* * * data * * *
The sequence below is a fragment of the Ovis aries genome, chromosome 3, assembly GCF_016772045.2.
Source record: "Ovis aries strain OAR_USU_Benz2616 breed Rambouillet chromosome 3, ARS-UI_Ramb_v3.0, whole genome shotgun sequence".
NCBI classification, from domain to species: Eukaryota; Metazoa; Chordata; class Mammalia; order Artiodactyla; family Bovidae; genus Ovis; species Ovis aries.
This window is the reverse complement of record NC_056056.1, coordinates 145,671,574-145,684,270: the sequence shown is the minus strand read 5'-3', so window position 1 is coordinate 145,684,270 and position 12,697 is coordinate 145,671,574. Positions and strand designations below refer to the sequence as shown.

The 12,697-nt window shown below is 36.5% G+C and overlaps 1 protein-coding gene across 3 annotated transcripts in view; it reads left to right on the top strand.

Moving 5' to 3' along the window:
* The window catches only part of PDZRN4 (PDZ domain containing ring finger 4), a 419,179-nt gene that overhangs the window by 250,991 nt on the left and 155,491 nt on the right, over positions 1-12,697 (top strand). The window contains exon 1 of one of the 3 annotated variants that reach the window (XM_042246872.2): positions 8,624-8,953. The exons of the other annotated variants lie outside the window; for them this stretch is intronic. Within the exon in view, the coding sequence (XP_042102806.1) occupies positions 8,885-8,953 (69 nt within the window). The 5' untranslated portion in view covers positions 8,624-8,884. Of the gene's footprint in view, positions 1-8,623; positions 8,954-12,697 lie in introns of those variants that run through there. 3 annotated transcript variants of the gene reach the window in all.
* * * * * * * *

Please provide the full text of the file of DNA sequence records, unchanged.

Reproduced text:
The sequence below is a fragment of the Ovis aries genome, chromosome 3, assembly GCF_016772045.2.
Source record: "Ovis aries strain OAR_USU_Benz2616 breed Rambouillet chromosome 3, ARS-UI_Ramb_v3.0, whole genome shotgun sequence".
NCBI classification, from domain to species: Eukaryota; Metazoa; Chordata; class Mammalia; order Artiodactyla; family Bovidae; genus Ovis; species Ovis aries.
This window is the reverse complement of record NC_056056.1, coordinates 145,671,574-145,684,270: the sequence shown is the minus strand read 5'-3', so window position 1 is coordinate 145,684,270 and position 12,697 is coordinate 145,671,574. Positions and strand designations below refer to the sequence as shown.

The 12,697-nt window shown below is 36.5% G+C and overlaps 1 protein-coding gene across 3 annotated transcripts in view; it reads left to right on the top strand.

Moving 5' to 3' along the window:
* The window catches only part of PDZRN4 (PDZ domain containing ring finger 4), a 419,179-nt gene that overhangs the window by 250,991 nt on the left and 155,491 nt on the right, over positions 1-12,697 (top strand). The window contains exon 1 of one of the 3 annotated variants that reach the window (XM_042246872.2): positions 8,624-8,953. The exons of the other annotated variants lie outside the window; for them this stretch is intronic. Within the exon in view, the coding sequence (XP_042102806.1) occupies positions 8,885-8,953 (69 nt within the window). The 5' untranslated portion in view covers positions 8,624-8,884. Of the gene's footprint in view, positions 1-8,623; positions 8,954-12,697 lie in introns of those variants that run through there. 3 annotated transcript variants of the gene reach the window in all.